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OTIS REDDING’S reign as the ‘King of Soul’ – a title bestowed upon him a few months prior to his tragic death in a plane crash on December 10th 1967 – was a remarkably short one. His debut 45, the pleading ballad, ‘These Arms Of Mine,’ was released by the Memphis-based Stax subsidiary, Volt, at the end of 1962 and seemed to take an eternity to make any chart progress but by March 1963, it was comfortably nestled in the US R&B Top 20.

A succession of memorable hit singles followed (including ‘I’ve been Loving You Too Long’ and ‘Respect’) and by the time that the fall of 1967 had arrived, Otis has notched up twenty-one chart entries, including six US R&B Top 10 records (during the same period  he racked up eleven hits in the UK). By that time Otis Redding had been transformed into a genuine international crossover star, thanks in part to his explosive appearance on the bill of the 1967 Monterey Pop Festival – which made white American audiences sit up and take notice of his phenomenal talent – and a hugely successful European tour.

With his star in the ascendant and seemingly on course to achieve great things he perished on the way to a gig (along with six other people, including members of the Bar-Kays) when his twin-engined plane inexplicably plunged into the icy waters of a lake near Madison, Wisconsin. On that fateful day, soul music lost one of its brightest young talents; a singer-songwriter who was just twenty-seven years old. Ironically, Otis’s fame grew exponentially after his death and a tune that he had recorded just prior to the plane crash was released in early 1968 and gave him his first US pop and R&B number one.  That song was the iconic ‘(Sittin’ On) The Dock Of The Bay,’ which also reached number three in the UK.

Since that time a spate of posthumous releases, CD reissues and the appearance of his songs on movie soundtracks has ensured that Otis Redding and his music is not forgotten. His wife, Zelma, is in charge of her husband’s estate and also runs the Otis Redding Foundation alongside other members of the family – it’s not just about preserving his legacy but also espouses some of the causes that Otis Redding believed in and assists young people with educational aspirations via the Otis Redding Memorial Fund and Scholarship Foundation.

To coincide with the release of ‘The King Of Soul,’ a new 4-CD retrospective on Rhino Records, SJF’s Charles Waring talks exclusively to Otis Redding’s wife, Zelma, and their son Otis III, who share their memories of the charismatic and inspirational raw-voiced singer-songwriter from Georgia…



Otis_Redding_family(The Redding family: Otis III on the far left and Zelma in the centre)

Zelma, can you recall when and where you first met Otis?

I met Otis coming from a talent show in Macon, Georgia, at the Douglass Theatre, one of our oldest black historical theatres. I was sixteen.

What was your first impression of him?

We didn’t mix too well that particular day but the next week we got to be friends and then we started dating.

So it wasn’t love at first sight then?

(laughs) No, it was not.

What kind of person was Otis?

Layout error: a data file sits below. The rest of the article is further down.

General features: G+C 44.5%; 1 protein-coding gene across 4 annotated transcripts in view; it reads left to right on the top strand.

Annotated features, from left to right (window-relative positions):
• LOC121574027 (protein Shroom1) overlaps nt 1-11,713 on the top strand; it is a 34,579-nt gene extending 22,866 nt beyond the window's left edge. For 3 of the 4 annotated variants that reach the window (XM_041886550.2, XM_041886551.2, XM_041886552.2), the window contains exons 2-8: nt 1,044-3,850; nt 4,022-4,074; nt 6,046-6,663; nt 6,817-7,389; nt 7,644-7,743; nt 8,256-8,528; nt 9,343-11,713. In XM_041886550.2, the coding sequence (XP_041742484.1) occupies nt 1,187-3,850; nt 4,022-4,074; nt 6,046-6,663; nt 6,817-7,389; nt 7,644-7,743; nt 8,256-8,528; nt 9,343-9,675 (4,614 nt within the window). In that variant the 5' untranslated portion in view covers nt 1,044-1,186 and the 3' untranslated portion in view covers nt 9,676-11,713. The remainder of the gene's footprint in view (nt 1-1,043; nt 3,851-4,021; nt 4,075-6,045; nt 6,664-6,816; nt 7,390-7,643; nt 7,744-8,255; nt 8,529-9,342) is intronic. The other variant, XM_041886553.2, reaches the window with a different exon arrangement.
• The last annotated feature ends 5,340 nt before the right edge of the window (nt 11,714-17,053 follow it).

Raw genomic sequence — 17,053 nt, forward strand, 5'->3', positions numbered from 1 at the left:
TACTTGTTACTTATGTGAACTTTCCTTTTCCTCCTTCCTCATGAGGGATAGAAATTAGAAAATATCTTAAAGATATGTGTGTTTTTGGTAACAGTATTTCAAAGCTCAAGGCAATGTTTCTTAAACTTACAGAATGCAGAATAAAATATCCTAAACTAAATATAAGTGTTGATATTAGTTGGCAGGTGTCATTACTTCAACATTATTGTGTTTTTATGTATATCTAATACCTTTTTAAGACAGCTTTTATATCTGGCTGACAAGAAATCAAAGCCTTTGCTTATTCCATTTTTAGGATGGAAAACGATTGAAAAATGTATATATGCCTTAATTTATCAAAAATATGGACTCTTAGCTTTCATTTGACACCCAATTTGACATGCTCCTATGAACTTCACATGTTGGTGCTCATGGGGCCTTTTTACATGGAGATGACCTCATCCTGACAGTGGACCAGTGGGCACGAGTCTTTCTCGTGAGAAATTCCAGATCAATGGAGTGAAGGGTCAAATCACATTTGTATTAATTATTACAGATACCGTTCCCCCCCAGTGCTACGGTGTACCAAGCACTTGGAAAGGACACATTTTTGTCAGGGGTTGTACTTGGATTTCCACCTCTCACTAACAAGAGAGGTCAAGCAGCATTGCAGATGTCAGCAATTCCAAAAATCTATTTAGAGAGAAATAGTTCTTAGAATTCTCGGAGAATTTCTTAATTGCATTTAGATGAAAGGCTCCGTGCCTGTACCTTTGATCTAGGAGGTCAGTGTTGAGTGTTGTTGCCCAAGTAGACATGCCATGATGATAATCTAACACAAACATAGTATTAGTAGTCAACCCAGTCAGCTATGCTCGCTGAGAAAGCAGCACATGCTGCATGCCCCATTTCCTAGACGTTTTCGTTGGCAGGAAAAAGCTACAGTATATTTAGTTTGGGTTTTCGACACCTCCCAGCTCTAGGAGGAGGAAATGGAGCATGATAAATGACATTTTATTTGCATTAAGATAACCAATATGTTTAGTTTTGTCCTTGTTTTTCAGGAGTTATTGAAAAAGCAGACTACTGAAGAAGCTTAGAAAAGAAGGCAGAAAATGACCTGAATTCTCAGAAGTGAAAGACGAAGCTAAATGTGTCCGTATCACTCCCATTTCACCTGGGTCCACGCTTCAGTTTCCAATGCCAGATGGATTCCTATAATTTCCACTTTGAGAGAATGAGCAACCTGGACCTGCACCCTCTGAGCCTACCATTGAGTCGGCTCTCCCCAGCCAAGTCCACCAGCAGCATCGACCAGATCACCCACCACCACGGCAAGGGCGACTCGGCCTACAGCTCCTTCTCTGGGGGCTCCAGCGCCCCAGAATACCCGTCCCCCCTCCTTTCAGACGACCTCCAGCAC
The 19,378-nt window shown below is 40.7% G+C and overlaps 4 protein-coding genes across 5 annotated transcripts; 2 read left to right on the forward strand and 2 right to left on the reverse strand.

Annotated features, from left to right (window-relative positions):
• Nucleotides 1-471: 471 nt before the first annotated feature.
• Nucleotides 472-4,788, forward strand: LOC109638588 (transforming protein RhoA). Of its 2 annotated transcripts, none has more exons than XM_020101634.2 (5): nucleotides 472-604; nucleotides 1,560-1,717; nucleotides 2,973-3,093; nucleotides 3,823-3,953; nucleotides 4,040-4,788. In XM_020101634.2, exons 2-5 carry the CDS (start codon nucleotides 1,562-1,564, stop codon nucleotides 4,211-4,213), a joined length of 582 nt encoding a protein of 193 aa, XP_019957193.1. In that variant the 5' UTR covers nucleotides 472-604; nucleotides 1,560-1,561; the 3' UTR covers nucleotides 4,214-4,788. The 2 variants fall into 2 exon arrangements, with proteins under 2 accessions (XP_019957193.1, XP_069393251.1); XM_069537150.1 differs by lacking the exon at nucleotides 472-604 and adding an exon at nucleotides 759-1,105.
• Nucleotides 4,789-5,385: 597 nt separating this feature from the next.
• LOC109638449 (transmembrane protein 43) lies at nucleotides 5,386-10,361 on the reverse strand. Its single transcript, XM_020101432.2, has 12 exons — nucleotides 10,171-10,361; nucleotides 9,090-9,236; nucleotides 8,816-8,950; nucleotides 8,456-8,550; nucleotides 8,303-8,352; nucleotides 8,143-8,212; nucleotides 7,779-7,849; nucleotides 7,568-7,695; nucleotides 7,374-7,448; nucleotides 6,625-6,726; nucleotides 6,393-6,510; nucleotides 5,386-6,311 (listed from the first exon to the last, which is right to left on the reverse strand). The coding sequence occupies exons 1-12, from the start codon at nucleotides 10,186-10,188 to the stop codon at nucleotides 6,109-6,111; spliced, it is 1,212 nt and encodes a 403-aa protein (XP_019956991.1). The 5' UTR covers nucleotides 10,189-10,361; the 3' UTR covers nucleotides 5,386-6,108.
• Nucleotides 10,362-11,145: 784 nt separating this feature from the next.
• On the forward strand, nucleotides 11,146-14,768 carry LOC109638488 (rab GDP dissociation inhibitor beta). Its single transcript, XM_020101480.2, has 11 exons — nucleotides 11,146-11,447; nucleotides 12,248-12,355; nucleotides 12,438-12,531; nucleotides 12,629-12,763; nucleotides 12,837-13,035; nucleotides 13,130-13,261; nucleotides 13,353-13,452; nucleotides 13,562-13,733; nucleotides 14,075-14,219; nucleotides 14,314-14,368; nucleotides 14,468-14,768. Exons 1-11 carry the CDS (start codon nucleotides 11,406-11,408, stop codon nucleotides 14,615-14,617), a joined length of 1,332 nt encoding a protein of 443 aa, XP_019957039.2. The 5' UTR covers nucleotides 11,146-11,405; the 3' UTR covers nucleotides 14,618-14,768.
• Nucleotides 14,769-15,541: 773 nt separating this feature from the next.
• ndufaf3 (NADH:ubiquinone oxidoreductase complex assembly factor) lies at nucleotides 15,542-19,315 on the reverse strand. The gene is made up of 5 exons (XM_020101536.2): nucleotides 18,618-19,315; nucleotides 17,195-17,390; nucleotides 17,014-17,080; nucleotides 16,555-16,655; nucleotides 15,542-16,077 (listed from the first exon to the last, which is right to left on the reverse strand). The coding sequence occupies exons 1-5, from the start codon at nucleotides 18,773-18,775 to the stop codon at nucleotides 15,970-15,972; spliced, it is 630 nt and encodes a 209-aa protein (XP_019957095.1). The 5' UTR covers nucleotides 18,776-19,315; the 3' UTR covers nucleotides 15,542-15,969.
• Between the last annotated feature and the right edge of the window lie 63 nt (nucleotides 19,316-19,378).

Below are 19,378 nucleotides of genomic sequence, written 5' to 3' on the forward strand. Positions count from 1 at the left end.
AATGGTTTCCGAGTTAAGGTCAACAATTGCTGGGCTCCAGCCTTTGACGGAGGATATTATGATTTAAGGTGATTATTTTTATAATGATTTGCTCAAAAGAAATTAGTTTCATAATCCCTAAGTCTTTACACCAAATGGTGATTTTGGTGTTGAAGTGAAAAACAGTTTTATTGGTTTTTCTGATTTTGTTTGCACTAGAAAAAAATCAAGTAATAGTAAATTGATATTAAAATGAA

He was very kind, very humble and very smart. He was caring and loved people. He wasn’t a selfish person, just a kind, loving person. That was Otis Redding.

Did he have any hobbies or pastimes aside from doing music?

Oh yeah, on our ranch – The Big ‘O’ – he loved to ride his horse and loved to go hunting. We have a 95-acre pond but he didn’t do a lot of fishing. Most of the time he just loved to write his music and when he wasn’t writing music he would be home and just be a plain old country boy.

Do you know what attracted him to music?

Otis grew up with music. His father was a minister so they grew up in the church and were involved in the choir and all that. His father was a great singer himself. So I think, you know, along with his dream that he wanted to be an entertainer, that’s where his inspiration came from.

He first made his mark when he signed to Stax Records in 1962. Do you remember how that came about?

He was taking the singer Johnny Jenkins of the band The Pinetoppers to record and Otis had to drive him down. Johnny Jenkins, who’s deceased now and was pretty good on stage, recorded his record called ‘Love Twist’. After that session, and it was the early hours in the morning to my understanding, Otis asked them if he could record a couple of songs and so they let him record ‘These Arms Of Mine.’

And that, as we know, eventually became his first hit, didn’t it?

It took a long time, though (laughs). It was around for a long while and a disc jockey in Nashville, Tennessee, kept playing it and playing it and finally it just broke and opened the door for his career.

How did your life together change after that record became a hit?

We had to be strong because he was busy all the time and stayed on the road to make his dream come true – not only for himself but also for the family. You have to be supportive when it comes to your husband taking a different career in life – he’s not there, he’s on the road all the time and it takes a lot of love and respect and trust and that’s what I did. It was very difficult – because we married, young, and we had our family with Dexter and Otis III – but you know you’ve just got to stand by your man if you believe in him.

Did you ever travel with him on the road?

I would go to locations like the Apollo (theatre in Harlem, New York) when he was there for a week. I would take the kids, we would go there. We would also go to the studio sometimes when he was doing recording sessions there. But most times I couldn’t handle the kids and do all that as well.